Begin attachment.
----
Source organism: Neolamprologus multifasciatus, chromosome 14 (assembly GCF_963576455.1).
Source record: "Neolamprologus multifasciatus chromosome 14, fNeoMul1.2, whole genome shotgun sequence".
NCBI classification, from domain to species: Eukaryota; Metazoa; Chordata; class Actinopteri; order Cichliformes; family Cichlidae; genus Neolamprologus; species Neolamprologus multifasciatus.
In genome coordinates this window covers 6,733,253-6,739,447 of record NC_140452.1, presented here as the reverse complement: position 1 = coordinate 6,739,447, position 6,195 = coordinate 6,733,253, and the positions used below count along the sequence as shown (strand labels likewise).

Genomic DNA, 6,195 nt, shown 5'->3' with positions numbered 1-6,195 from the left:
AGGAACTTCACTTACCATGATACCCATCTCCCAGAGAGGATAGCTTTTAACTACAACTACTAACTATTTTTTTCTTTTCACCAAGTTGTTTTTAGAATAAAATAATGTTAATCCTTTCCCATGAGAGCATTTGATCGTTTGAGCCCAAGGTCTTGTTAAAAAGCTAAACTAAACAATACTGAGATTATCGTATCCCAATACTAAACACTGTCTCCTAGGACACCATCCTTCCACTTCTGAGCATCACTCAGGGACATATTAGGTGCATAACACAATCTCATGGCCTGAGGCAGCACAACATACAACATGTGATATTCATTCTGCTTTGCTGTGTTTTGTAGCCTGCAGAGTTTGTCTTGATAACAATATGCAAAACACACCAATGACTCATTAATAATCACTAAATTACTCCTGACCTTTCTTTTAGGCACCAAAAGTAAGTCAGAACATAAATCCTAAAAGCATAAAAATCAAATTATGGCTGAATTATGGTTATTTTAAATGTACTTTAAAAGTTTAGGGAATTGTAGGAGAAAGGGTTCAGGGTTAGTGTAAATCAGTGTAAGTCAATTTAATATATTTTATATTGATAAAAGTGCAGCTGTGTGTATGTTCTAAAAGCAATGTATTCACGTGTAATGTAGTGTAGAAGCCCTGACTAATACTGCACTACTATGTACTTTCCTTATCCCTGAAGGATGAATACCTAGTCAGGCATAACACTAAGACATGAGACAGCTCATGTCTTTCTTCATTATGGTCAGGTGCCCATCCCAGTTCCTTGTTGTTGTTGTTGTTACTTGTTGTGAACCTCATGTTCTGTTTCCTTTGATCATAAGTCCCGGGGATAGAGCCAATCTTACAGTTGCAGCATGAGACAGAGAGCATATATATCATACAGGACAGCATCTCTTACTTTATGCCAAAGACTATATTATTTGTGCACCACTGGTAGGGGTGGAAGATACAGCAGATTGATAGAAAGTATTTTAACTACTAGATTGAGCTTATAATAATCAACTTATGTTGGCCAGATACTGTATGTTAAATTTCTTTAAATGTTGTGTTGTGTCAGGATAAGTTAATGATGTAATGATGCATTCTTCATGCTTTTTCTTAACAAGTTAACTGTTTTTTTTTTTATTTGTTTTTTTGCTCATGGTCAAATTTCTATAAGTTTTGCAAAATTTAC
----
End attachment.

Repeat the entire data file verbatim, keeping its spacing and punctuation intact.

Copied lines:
Source organism: Neolamprologus multifasciatus, chromosome 14 (assembly GCF_963576455.1).
Source record: "Neolamprologus multifasciatus chromosome 14, fNeoMul1.2, whole genome shotgun sequence".
NCBI classification, from domain to species: Eukaryota; Metazoa; Chordata; class Actinopteri; order Cichliformes; family Cichlidae; genus Neolamprologus; species Neolamprologus multifasciatus.
In genome coordinates this window covers 6,733,253-6,739,447 of record NC_140452.1, presented here as the reverse complement: position 1 = coordinate 6,739,447, position 6,195 = coordinate 6,733,253, and the positions used below count along the sequence as shown (strand labels likewise).

Genomic DNA, 6,195 nt, shown 5'->3' with positions numbered 1-6,195 from the left:
AGGAACTTCACTTACCATGATACCCATCTCCCAGAGAGGATAGCTTTTAACTACAACTACTAACTATTTTTTTCTTTTCACCAAGTTGTTTTTAGAATAAAATAATGTTAATCCTTTCCCATGAGAGCATTTGATCGTTTGAGCCCAAGGTCTTGTTAAAAAGCTAAACTAAACAATACTGAGATTATCGTATCCCAATACTAAACACTGTCTCCTAGGACACCATCCTTCCACTTCTGAGCATCACTCAGGGACATATTAGGTGCATAACACAATCTCATGGCCTGAGGCAGCACAACATACAACATGTGATATTCATTCTGCTTTGCTGTGTTTTGTAGCCTGCAGAGTTTGTCTTGATAACAATATGCAAAACACACCAATGACTCATTAATAATCACTAAATTACTCCTGACCTTTCTTTTAGGCACCAAAAGTAAGTCAGAACATAAATCCTAAAAGCATAAAAATCAAATTATGGCTGAATTATGGTTATTTTAAATGTACTTTAAAAGTTTAGGGAATTGTAGGAGAAAGGGTTCAGGGTTAGTGTAAATCAGTGTAAGTCAATTTAATATATTTTATATTGATAAAAGTGCAGCTGTGTGTATGTTCTAAAAGCAATGTATTCACGTGTAATGTAGTGTAGAAGCCCTGACTAATACTGCACTACTATGTACTTTCCTTATCCCTGAAGGATGAATACCTAGTCAGGCATAACACTAAGACATGAGACAGCTCATGTCTTTCTTCATTATGGTCAGGTGCCCATCCCAGTTCCTTGTTGTTGTTGTTGTTACTTGTTGTGAACCTCATGTTCTGTTTCCTTTGATCATAAGTCCCGGGGATAGAGCCAATCTTACAGTTGCAGCATGAGACAGAGAGCATATATATCATACAGGACAGCATCTCTTACTTTATGCCAAAGACTATATTATTTGTGCACCACTGGTAGGGGTGGAAGATACAGCAGATTGATAGAAAGTATTTTAACTACTAGATTGAGCTTATAATAATCAACTTATGTTGGCCAGATACTGTATGTTAAATTTCTTTAAATGTTGTGTTGTGTCAGGATAAGTTAATGATGTAATGATGCATTCTTCATGCTTTTTCTTAACAAGTTAACTGTTTTTTTTTTTATTTGTTTTTTTGCTCATGGTCAAATTTCTATAAGTTTTGCAAAATTTAC